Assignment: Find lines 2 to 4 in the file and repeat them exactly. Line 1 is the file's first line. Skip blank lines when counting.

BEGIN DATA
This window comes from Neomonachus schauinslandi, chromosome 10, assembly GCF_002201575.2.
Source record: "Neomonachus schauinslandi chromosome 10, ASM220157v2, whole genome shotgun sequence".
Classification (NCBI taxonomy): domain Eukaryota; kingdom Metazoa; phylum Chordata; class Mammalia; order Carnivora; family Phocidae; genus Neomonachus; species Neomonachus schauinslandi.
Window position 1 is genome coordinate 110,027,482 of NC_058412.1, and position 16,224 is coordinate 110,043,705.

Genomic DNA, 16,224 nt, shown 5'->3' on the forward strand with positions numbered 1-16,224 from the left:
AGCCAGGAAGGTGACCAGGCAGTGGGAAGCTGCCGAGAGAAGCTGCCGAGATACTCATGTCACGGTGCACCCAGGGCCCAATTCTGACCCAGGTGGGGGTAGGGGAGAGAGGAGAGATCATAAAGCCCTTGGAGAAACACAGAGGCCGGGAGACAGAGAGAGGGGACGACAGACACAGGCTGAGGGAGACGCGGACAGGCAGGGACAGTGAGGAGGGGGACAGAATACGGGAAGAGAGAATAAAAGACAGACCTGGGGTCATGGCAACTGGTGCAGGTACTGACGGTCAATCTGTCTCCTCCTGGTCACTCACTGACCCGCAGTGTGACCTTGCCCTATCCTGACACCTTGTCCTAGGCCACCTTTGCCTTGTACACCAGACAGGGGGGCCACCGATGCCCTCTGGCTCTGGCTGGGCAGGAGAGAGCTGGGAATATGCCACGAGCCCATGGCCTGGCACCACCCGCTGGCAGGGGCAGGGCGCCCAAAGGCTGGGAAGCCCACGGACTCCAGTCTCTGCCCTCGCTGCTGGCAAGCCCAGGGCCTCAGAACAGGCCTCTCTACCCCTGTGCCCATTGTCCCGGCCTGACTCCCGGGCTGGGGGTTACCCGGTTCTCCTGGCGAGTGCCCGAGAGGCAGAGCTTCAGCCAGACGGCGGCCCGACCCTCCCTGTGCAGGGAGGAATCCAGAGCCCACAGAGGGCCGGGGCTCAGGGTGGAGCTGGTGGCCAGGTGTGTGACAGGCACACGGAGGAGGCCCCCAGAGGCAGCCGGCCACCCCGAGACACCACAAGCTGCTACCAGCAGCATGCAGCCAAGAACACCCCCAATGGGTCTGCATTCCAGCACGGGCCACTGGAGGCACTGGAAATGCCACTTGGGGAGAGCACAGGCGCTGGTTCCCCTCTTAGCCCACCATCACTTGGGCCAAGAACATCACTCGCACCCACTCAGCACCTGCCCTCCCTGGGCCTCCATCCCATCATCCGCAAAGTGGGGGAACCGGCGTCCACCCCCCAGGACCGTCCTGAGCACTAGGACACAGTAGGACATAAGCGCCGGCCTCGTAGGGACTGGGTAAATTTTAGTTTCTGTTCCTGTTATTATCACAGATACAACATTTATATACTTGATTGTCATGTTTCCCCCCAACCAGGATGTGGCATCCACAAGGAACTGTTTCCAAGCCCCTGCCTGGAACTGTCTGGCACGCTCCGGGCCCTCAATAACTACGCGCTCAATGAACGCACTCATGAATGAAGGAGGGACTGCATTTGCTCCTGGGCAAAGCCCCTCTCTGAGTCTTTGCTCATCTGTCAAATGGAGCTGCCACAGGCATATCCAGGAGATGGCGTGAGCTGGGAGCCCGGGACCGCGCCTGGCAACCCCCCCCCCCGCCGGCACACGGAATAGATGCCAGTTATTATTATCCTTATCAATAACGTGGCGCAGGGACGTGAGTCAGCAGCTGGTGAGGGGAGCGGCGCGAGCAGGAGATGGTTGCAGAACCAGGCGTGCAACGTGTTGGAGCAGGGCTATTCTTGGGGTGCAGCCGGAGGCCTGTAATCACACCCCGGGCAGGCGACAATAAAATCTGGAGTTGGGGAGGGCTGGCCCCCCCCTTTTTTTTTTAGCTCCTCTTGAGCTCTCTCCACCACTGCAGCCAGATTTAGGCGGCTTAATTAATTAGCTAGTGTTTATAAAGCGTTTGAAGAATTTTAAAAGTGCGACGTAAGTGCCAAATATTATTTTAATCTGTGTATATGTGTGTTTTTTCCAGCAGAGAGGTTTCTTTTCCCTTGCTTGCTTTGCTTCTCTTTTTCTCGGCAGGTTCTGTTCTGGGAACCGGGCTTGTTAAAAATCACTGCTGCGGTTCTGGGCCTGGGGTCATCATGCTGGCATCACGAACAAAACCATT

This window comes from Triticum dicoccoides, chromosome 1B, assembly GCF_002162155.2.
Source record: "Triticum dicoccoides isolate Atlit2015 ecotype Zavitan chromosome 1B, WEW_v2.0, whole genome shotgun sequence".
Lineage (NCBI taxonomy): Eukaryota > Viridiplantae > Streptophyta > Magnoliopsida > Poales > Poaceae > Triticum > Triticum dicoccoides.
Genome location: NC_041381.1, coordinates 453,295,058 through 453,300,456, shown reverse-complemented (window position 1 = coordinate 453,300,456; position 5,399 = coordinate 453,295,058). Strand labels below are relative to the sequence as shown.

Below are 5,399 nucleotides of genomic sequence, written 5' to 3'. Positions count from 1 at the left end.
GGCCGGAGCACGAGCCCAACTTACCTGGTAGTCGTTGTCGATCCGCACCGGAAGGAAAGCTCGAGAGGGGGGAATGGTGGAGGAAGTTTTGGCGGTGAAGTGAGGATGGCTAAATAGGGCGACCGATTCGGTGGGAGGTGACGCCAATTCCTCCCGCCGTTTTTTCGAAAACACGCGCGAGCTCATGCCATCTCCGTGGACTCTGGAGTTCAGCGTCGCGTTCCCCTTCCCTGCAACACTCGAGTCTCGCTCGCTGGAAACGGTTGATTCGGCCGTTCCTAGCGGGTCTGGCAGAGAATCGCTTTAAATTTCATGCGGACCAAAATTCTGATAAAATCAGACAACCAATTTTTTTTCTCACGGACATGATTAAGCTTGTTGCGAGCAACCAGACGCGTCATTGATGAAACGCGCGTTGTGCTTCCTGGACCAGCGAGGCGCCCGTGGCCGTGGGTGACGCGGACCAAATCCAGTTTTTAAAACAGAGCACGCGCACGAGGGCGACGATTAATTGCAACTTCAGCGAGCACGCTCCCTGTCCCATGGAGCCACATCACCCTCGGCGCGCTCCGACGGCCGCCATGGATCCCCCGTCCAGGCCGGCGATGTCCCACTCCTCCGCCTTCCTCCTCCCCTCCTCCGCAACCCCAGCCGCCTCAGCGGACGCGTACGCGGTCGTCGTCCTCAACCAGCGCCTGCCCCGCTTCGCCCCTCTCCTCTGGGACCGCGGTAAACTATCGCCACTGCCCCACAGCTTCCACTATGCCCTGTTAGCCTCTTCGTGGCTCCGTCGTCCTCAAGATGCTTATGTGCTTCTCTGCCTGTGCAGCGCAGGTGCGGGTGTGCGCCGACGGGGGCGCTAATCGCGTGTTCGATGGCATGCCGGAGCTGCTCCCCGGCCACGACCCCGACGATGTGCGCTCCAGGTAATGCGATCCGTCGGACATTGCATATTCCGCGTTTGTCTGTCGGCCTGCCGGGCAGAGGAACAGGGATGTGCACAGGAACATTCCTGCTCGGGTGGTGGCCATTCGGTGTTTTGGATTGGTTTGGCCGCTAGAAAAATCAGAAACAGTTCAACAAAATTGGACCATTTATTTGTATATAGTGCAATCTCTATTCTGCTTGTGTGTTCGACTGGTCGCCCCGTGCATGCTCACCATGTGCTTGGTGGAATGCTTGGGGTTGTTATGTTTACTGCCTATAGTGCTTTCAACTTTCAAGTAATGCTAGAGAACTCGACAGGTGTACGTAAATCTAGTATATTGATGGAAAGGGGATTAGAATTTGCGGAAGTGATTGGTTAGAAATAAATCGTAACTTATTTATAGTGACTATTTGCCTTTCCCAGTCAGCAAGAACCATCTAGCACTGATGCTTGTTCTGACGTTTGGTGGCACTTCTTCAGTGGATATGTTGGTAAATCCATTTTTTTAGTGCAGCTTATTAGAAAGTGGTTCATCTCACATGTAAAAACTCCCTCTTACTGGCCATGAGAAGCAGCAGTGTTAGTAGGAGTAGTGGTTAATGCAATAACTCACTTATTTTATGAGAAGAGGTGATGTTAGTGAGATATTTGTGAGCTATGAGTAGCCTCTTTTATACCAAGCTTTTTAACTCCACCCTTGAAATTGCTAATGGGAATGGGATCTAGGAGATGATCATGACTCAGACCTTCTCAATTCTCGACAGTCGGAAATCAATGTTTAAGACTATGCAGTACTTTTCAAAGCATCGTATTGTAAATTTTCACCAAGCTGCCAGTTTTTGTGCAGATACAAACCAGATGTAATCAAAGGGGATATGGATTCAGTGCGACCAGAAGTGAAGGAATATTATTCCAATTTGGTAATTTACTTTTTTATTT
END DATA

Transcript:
Source record: "Neomonachus schauinslandi chromosome 10, ASM220157v2, whole genome shotgun sequence".
Classification (NCBI taxonomy): domain Eukaryota; kingdom Metazoa; phylum Chordata; class Mammalia; order Carnivora; family Phocidae; genus Neomonachus; species Neomonachus schauinslandi.
Window position 1 is genome coordinate 110,027,482 of NC_058412.1, and position 16,224 is coordinate 110,043,705.